PEACE BE WITH YOU
Today Father, surround me, search me, and immerse me in your will. I wait before you now.
Read ROMANS 14:19–23
19 Let us therefore make every effort to do what leads to peace and to mutual edification. 20 Do not destroy the work of God for the sake of food. All food is clean, but it is wrong for a person to eat anything that causes someone else to stumble. 21 It is better not to eat meat or drink wine or to do anything else that will cause your brother or sister to fall.
22 So whatever you believe about these things keep between yourself and God. Blessed is the one who does not condemn himself by what he approves. 23 But whoever has doubts is condemned if they eat, because their eating is not from faith; and everything that does not come from faith is sin.[a]
- Romans 14:23 Some manuscripts place 16:25-27 here; others after 15:33.
New International Version (NIV)Holy Bible, New International Version®, NIV® Copyright ©1973, 1978, 1984, 2011 by Biblica, Inc.® Used by permission. All rights reserved worldwide.
Are there issues in your own church life where there is disagreement? Talk with the Lord about these.
‘Therefore’ (v 13), Paul reiterates to the Roman believers (and us), for the sake of God’s kingdom (v 17) and God’s people, we need to ‘make every effort’ to behave in ways which bring the wholeness of God’s peace (v 19). The result is ‘edification’ of the community. And this is not a one-way process: it is ‘mutual’. It takes a loving humility that enables everyone to learn, everyone to contribute.
Paul makes clear his own conviction about the non-essentials of faith practice (v 20). Now, addressing the needs of this community, he speaks to those who flaunt their freedom in Christ.1 What you do may be permissible, but is it loving? He uses a gentle sarcasm to highlight his point: would you jeopardize the work of God for the sake of food?!2 No, if eating meat and drinking wine causes a problem for others, I’ll not do it (v 21)! There is, as John Stott comments, ‘a difference between private conviction and public behaviour’.3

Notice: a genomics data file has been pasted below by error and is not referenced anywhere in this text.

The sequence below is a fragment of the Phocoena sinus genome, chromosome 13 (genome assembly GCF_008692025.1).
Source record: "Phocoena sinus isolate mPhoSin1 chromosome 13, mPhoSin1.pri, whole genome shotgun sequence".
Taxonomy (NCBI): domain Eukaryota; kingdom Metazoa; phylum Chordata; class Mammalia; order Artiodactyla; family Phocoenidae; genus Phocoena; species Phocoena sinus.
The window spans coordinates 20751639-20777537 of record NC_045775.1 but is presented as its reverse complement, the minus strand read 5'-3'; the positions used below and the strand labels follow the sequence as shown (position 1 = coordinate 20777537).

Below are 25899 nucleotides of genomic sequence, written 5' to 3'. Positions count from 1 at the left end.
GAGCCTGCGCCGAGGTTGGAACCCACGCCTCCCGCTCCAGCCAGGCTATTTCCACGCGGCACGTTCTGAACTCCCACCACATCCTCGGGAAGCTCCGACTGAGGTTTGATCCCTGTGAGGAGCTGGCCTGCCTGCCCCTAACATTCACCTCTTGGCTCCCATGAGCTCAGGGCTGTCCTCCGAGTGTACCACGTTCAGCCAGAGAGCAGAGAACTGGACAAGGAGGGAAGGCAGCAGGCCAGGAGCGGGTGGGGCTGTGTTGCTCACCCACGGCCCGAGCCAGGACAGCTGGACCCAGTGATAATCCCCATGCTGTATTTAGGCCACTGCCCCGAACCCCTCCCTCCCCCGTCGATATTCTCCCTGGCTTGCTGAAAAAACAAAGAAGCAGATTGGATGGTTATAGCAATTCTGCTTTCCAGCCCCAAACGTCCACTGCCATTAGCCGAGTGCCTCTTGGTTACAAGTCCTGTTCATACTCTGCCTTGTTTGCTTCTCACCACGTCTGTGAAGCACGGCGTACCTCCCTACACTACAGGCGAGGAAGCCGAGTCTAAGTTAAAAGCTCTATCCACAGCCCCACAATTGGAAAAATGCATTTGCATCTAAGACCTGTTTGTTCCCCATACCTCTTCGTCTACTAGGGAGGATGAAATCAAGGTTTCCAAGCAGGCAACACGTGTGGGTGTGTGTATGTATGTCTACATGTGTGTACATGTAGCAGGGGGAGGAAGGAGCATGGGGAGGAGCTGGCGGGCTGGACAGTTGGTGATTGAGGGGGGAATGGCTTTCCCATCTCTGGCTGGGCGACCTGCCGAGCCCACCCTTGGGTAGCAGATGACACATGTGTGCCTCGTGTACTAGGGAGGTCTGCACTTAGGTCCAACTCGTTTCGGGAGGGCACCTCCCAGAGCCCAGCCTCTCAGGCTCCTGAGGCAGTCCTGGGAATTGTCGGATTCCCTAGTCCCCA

This matter of conviction (or conscience) is important. It is between you and God (v 22) – not to be paraded in front of others. Amidst the revolutionary changes that Christian faith was bringing to Jewish believers, many would have been troubled (vs 22,23). Paul reassures them as they adjust to the implications of the gospel: check that your own conscience is clear before God; then act accordingly. That which arises from faith does not condemn you (v 22). The same principles apply to us. It’s not that ‘anything goes’; by implication, learning and growth are to be expected. Rather than being concerned about the practices of others, we should first ask ourselves whether our own consciences are clear before the Lord. Does our behavior then promote peace and bring ‘mutual edification’?
Reflect on your own behavior in church. Are you acting or speaking to others in ways that trouble their faith? How might you work to bring God’s peace?
Merciful One, I need your wisdom on a daily basis. Help me to discern what needs to be challenged and what is making a mountain out of a molehill.
1 See 1 Cor 10:23 – 11:1 2 John Stott, The Message of Romans, IVP, 1994, p367 3 Stott, 1994, p368
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